Published online May 15, 2010. doi: 10.4239/wjd.v1.i2.27
Revised: March 27, 2010
Accepted: April 3, 2010
Published online: May 15, 2010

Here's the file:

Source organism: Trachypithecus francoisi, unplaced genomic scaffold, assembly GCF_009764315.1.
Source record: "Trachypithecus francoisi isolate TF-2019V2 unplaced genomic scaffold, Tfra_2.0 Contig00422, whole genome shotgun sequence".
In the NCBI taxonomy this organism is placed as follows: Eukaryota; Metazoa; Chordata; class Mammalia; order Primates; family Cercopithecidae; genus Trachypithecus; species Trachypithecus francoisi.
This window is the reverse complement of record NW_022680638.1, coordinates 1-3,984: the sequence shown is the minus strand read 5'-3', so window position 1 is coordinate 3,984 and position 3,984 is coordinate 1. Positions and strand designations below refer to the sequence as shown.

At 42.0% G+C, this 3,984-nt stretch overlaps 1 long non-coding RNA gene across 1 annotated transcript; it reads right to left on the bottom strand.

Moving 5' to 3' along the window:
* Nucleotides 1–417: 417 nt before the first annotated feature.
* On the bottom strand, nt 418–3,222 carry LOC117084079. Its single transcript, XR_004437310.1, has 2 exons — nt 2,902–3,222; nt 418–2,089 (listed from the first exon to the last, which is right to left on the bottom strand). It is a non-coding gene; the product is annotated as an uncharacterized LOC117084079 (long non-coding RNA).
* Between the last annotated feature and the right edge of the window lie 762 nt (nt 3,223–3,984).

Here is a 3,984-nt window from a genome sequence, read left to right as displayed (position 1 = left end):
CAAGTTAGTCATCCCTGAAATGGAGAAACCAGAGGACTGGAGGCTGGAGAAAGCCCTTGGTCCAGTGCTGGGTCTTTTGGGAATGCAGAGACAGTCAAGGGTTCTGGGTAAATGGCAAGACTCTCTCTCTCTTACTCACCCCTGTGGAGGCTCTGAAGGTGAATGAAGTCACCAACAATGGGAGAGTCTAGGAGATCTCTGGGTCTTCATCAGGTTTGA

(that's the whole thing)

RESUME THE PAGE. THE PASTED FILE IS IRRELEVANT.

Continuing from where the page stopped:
Chronic inflammatory diseases caused by obesity represent critical public health concerns worldwide. In these diseases such as metabolic syndrome, diabetes and atherosclerosis, adipose tissue acts as an endocrine organ that releases large quantities of inflammatory mediators into circulation. Besides classically recognized effectors on the development of obesity and resultant conditions, infection has attracted attention as an enhancer of chronic inflammatory diseases. Infectious diseases have long been associated with obesity, metabolic syndrome, diabetes and atherosclerosis. However, the infectious hypothesis for chronic inflammatory diseases has been challenged by inconclusive clinical trials. Nevertheless, the large body of evidence accumulated over decades on the association of infectious diseases with obesity, diabetes and cardiovascular disease should not be disregarded. Instead, re-formulation of hypotheses of the mechanisms by which microbes affect obesity-associated diseases may be required with an emphasis on the early events in the progression of such diseases and the multifactorial nature of pathogen-host interactions. This review focuses on pathogens that directly promote obesity and on pathogens that cause chronic infections and thereby enhance metabolic diseases in obese patients. A new perspective on the interaction between infections and obesity-related diseases may improve management of chronic inflammatory diseases that rank high among global threats to human health.